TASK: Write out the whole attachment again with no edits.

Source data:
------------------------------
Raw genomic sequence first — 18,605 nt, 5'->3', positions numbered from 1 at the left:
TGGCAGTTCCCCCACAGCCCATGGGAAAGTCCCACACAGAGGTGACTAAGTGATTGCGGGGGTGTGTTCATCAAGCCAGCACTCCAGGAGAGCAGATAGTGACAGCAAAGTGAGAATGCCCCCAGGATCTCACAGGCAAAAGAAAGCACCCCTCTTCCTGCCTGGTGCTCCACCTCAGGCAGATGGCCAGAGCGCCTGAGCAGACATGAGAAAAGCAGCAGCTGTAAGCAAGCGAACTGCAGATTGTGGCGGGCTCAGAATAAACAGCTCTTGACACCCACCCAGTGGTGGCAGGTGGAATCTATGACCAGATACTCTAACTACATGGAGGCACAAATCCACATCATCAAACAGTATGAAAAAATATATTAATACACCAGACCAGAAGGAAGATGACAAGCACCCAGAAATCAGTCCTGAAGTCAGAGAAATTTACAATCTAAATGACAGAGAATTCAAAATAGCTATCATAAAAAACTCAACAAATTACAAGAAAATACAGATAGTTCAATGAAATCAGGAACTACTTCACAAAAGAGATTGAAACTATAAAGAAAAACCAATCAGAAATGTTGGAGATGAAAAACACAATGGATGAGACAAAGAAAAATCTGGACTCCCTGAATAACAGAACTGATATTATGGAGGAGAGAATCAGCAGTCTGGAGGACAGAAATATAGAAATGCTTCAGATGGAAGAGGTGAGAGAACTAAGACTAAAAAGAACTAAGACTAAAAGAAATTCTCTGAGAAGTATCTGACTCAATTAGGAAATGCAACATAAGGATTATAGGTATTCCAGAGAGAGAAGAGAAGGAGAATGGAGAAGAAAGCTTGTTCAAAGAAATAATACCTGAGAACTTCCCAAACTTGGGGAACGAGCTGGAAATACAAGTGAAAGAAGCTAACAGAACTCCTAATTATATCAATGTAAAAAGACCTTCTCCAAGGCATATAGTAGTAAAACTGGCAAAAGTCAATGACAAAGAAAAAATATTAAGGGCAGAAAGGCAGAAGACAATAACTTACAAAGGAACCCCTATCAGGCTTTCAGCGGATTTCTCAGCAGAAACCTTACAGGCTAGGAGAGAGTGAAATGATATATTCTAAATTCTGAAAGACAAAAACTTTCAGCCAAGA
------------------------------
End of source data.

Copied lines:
Raw genomic sequence first — 18,605 nt, 5'->3', positions numbered from 1 at the left:
TGGCAGTTCCCCCACAGCCCATGGGAAAGTCCCACACAGAGGTGACTAAGTGATTGCGGGGGTGTGTTCATCAAGCCAGCACTCCAGGAGAGCAGATAGTGACAGCAAAGTGAGAATGCCCCCAGGATCTCACAGGCAAAAGAAAGCACCCCTCTTCCTGCCTGGTGCTCCACCTCAGGCAGATGGCCAGAGCGCCTGAGCAGACATGAGAAAAGCAGCAGCTGTAAGCAAGCGAACTGCAGATTGTGGCGGGCTCAGAATAAACAGCTCTTGACACCCACCCAGTGGTGGCAGGTGGAATCTATGACCAGATACTCTAACTACATGGAGGCACAAATCCACATCATCAAACAGTATGAAAAAATATATTAATACACCAGACCAGAAGGAAGATGACAAGCACCCAGAAATCAGTCCTGAAGTCAGAGAAATTTACAATCTAAATGACAGAGAATTCAAAATAGCTATCATAAAAAACTCAACAAATTACAAGAAAATACAGATAGTTCAATGAAATCAGGAACTACTTCACAAAAGAGATTGAAACTATAAAGAAAAACCAATCAGAAATGTTGGAGATGAAAAACACAATGGATGAGACAAAGAAAAATCTGGACTCCCTGAATAACAGAACTGATATTATGGAGGAGAGAATCAGCAGTCTGGAGGACAGAAATATAGAAATGCTTCAGATGGAAGAGGTGAGAGAACTAAGACTAAAAAGAACTAAGACTAAAAGAAATTCTCTGAGAAGTATCTGACTCAATTAGGAAATGCAACATAAGGATTATAGGTATTCCAGAGAGAGAAGAGAAGGAGAATGGAGAAGAAAGCTTGTTCAAAGAAATAATACCTGAGAACTTCCCAAACTTGGGGAACGAGCTGGAAATACAAGTGAAAGAAGCTAACAGAACTCCTAATTATATCAATGTAAAAAGACCTTCTCCAAGGCATATAGTAGTAAAACTGGCAAAAGTCAATGACAAAGAAAAAATATTAAGGGCAGAAAGGCAGAAGACAATAACTTACAAAGGAACCCCTATCAGGCTTTCAGCGGATTTCTCAGCAGAAACCTTACAGGCTAGGAGAGAGTGAAATGATATATTCTAAATTCTGAAAGACAAAAACTTTCAGCCAAGA